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Teaching The Next Crop Of Whale Entanglement Responders

Aug 4, 2017


Ed Lyman is in Unalaska teaching the next crop of large whale entanglement responders.
Credit Berett Wilber/KUCB

On a sunny Tuesday night, about a dozen people are gathered on a dock. They’re practicing the skills needed to free a stranded whale.

Ed Lyman is up from Hawaii to lead the course. He has a lot of experience freeing entangled whales. He’s in town for the National Oceanic and Atmospheric Administration (NOAA) — working to build Unalaska’s response team.

“Here we are in Dutch Harbor, fishermen galore, capital of fishing, in many ways in the U.S.,” Lyman said. “So you have a lot of skill sets there already. But having to cut free a 40 ton whale is unique.”

Reports of entangled whales are increasing nationwide. According to the National Marine Fisheries Service, last year there were 20 confirmed entanglements in Alaska compared to three in the year 2000.


Emily Gibson takes a practice throw.
Credit Berett Wilber/KUCB

Until now, there was only one person in Unalaska trained to approach distressed marine mammals. That means if more help was needed, a team from the Marine Mammal Stranding Network would have to fly in.

Emily Gibson is part of the new crop of responders. She’s an environmental compliance manager at a local seafood processor, but says she’s taking part in the class as a fisherman and resident.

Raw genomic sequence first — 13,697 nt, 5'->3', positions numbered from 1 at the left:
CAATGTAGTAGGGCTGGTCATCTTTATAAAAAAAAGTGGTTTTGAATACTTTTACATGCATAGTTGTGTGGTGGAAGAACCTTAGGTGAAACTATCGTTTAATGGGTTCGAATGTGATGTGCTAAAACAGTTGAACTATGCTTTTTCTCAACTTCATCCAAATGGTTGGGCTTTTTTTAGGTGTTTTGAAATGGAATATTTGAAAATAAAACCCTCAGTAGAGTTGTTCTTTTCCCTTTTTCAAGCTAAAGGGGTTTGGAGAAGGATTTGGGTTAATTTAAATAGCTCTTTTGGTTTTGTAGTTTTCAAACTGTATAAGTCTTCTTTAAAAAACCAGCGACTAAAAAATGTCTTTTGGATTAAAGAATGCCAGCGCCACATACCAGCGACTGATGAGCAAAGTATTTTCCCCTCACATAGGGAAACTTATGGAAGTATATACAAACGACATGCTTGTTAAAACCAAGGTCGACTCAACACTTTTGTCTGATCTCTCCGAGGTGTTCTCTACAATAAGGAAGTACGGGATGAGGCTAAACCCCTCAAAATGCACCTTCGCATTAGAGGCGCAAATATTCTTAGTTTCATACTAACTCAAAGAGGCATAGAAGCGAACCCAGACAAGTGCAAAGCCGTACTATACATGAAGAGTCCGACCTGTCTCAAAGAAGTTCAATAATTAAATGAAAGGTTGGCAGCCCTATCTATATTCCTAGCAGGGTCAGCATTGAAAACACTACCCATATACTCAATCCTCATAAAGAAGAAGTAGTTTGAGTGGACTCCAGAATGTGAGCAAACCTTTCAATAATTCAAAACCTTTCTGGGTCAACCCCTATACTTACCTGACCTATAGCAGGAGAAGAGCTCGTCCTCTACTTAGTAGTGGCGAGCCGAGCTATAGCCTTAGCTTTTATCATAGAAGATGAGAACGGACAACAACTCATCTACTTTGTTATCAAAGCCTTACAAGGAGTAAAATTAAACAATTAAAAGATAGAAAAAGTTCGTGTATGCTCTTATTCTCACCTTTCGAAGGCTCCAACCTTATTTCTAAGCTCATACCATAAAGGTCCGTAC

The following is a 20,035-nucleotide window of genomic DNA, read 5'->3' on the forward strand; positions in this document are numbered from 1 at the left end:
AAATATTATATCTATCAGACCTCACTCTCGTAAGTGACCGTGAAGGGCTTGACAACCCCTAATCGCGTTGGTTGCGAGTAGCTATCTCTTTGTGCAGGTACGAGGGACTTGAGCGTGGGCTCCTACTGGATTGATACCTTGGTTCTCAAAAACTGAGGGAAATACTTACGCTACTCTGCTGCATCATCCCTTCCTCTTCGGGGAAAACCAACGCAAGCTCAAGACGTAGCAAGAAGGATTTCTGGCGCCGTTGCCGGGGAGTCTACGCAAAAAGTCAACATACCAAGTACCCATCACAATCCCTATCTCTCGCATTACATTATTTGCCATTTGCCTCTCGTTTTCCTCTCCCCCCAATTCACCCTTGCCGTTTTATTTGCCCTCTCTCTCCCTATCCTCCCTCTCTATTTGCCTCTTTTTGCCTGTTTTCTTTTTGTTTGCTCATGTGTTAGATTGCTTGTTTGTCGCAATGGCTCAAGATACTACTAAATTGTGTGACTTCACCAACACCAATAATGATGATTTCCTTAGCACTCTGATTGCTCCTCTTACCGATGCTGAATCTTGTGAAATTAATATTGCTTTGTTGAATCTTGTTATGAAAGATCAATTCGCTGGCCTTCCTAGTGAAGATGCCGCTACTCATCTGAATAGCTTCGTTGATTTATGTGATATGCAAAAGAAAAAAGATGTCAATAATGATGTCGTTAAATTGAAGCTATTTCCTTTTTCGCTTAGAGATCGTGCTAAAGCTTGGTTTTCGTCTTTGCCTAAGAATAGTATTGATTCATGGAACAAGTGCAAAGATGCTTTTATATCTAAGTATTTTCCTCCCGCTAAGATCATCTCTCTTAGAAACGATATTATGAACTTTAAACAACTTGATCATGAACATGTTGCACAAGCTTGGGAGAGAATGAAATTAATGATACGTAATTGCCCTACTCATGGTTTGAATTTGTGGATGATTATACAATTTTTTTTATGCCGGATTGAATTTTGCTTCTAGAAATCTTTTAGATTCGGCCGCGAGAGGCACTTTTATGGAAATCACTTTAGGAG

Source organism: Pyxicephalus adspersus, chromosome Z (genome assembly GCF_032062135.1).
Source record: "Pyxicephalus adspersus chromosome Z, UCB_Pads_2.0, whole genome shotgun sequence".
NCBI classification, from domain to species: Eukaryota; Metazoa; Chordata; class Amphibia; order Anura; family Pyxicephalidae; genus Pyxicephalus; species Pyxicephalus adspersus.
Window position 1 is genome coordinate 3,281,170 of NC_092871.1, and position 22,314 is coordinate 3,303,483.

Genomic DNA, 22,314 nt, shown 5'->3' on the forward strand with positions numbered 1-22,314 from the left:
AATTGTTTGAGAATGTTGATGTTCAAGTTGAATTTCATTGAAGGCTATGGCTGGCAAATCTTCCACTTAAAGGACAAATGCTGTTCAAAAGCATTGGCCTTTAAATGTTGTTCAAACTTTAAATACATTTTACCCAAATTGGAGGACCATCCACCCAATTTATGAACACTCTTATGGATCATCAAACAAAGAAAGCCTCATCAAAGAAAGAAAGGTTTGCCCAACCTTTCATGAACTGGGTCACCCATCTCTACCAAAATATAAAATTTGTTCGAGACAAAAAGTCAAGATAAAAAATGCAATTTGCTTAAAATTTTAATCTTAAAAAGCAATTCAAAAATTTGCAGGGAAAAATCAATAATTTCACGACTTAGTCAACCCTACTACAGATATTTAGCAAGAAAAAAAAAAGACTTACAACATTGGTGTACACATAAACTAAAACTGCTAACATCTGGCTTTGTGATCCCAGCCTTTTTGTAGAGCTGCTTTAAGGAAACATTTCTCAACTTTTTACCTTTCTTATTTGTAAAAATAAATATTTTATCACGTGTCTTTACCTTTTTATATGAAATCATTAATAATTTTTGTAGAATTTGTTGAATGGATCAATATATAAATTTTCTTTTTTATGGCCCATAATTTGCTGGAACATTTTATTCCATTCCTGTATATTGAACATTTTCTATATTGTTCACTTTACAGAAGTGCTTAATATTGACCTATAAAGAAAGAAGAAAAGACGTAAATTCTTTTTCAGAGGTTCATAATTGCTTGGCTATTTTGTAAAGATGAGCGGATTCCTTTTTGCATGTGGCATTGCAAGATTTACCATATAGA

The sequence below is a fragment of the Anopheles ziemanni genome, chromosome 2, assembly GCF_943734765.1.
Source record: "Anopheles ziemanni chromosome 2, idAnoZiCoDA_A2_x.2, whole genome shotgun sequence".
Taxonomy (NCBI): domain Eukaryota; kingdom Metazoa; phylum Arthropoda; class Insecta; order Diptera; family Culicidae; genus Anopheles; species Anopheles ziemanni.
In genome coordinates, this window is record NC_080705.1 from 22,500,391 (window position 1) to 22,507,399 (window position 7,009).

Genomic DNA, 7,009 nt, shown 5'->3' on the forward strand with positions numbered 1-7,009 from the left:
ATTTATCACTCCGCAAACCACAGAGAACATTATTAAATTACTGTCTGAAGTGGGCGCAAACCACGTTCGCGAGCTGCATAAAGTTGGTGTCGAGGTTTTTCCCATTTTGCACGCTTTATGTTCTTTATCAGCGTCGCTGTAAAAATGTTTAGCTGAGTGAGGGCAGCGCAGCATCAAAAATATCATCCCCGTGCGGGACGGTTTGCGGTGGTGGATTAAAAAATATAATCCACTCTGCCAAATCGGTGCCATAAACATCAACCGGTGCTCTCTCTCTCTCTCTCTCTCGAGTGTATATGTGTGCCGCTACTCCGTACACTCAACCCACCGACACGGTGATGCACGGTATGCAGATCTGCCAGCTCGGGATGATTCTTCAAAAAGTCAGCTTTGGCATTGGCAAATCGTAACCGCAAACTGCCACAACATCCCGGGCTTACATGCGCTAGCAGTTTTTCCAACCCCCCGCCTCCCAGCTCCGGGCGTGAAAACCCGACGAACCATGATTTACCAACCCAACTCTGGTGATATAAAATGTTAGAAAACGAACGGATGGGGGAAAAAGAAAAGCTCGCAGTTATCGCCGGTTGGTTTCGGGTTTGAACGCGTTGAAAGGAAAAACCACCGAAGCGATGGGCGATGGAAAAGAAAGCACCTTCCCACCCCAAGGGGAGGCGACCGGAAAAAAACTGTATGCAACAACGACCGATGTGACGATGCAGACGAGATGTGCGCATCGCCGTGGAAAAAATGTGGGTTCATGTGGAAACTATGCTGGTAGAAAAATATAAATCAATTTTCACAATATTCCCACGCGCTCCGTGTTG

“We spend a lot of time on the water in the summer and interact and see whales, so we’re kind of the first line of defense against these entanglements and trying to mount a response to help whales that might be in trouble out here,” Emily Gibson said.

Because of the potential risks to humans and marine mammals, NOAA Fisheries approves responses on a case-by-case basis.


Until now, there was only one person in Unalaska trained to approach distressed marine mammals.
Credit Berett Wilber/KUCB

Having responders from different areas of expertise, Lyman says, is key to success.

“Boy, throw a whale biologist and a fisherman together — it’s the perfect team to cut a whale free,” Lyman said. “The whale biologist knows the whale behavior. The fisherman knows gear, knows the ocean, knows boats, and things of that nature. You’re putting two skill sets together to make a great team. It works. Believe me.”

By sharing his knowledge, Lyman hopes to protect whales while keeping humans safe.

If you see a marine mammal in distress, you should report the sighting to the Marine Mammal Stranding Network at 1-877-925-7773.